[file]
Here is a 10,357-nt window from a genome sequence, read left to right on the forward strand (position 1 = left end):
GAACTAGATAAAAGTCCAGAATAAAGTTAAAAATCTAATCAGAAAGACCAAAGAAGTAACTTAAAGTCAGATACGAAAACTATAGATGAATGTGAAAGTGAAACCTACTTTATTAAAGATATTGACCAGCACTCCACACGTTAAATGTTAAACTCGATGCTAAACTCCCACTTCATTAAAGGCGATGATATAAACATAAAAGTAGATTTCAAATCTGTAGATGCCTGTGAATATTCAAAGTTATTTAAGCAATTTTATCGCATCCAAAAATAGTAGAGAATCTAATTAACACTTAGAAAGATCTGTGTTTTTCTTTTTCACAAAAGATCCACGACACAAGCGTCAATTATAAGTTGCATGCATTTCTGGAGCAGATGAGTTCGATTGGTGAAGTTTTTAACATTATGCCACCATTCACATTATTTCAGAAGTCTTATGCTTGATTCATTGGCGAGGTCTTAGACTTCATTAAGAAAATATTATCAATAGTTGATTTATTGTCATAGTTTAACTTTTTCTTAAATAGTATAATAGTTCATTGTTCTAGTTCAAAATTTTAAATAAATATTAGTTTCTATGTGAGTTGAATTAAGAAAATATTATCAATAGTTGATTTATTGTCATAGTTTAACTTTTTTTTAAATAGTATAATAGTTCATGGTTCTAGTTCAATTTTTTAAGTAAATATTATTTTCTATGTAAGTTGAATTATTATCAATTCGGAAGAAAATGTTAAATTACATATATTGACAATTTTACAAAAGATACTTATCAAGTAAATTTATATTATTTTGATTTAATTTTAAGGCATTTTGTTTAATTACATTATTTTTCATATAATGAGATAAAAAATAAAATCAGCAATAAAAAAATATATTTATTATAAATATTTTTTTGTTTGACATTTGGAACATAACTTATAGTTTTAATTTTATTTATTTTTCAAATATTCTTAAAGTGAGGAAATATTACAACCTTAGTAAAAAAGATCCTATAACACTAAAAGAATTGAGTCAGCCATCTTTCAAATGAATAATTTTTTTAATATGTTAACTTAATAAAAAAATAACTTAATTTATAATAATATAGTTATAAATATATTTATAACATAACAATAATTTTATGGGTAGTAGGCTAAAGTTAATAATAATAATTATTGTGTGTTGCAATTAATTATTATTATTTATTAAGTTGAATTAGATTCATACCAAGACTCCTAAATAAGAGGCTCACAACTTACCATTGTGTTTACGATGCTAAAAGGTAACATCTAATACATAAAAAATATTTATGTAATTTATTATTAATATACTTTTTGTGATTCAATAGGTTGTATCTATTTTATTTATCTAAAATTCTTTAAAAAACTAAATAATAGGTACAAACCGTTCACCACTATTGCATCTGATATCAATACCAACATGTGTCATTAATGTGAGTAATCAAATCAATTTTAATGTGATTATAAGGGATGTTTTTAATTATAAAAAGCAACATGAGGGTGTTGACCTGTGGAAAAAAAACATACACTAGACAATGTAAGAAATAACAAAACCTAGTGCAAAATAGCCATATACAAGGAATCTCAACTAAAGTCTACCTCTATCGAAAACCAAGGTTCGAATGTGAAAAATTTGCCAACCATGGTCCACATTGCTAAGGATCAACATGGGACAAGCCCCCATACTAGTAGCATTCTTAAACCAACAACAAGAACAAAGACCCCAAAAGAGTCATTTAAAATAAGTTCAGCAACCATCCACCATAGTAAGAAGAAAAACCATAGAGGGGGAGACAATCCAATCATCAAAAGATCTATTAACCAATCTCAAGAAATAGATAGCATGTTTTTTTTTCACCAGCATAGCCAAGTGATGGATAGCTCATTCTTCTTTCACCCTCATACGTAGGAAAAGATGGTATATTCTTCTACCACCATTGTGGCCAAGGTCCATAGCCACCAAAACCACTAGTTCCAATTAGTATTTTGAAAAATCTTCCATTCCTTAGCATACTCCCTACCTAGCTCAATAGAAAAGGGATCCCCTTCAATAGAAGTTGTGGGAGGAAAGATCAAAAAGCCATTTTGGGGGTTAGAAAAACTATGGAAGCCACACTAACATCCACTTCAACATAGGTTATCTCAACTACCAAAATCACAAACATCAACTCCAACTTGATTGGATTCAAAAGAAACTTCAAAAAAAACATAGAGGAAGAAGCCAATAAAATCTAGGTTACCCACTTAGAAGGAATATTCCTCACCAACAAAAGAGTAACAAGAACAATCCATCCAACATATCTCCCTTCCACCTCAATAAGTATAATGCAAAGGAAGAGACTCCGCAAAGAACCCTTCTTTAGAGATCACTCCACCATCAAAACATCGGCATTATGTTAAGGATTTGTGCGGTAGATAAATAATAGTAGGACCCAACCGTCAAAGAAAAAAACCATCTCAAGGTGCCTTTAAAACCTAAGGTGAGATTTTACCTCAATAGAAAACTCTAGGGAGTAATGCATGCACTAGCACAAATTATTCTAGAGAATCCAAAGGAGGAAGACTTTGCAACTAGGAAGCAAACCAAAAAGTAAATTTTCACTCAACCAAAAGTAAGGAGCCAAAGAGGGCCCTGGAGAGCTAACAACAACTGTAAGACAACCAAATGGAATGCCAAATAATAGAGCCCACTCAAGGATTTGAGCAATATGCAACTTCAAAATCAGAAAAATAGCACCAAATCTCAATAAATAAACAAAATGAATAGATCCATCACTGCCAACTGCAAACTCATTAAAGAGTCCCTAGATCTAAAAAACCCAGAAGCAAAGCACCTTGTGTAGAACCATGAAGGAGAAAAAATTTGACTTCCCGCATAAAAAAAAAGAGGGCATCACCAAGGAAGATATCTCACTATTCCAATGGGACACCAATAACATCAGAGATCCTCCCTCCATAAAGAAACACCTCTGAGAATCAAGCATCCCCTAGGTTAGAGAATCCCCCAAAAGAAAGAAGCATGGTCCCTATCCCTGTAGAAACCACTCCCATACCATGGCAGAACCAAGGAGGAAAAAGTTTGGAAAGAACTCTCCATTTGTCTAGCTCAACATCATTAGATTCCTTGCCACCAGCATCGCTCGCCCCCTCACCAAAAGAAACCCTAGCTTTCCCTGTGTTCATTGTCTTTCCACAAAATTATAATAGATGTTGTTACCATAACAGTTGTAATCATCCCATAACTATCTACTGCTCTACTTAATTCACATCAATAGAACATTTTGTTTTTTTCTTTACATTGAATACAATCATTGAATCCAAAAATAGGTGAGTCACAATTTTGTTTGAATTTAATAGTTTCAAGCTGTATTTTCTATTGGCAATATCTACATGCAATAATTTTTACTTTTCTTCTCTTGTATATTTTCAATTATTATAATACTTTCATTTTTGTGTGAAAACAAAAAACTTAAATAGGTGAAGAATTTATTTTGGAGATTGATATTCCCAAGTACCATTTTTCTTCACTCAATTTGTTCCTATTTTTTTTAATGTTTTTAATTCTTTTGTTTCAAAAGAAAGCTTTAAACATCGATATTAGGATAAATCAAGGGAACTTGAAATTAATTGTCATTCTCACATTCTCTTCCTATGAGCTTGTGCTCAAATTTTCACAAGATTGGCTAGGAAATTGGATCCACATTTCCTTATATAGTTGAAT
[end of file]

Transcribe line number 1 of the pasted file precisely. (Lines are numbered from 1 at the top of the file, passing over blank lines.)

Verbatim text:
Here is a 10,357-nt window from a genome sequence, read left to right on the forward strand (position 1 = left end):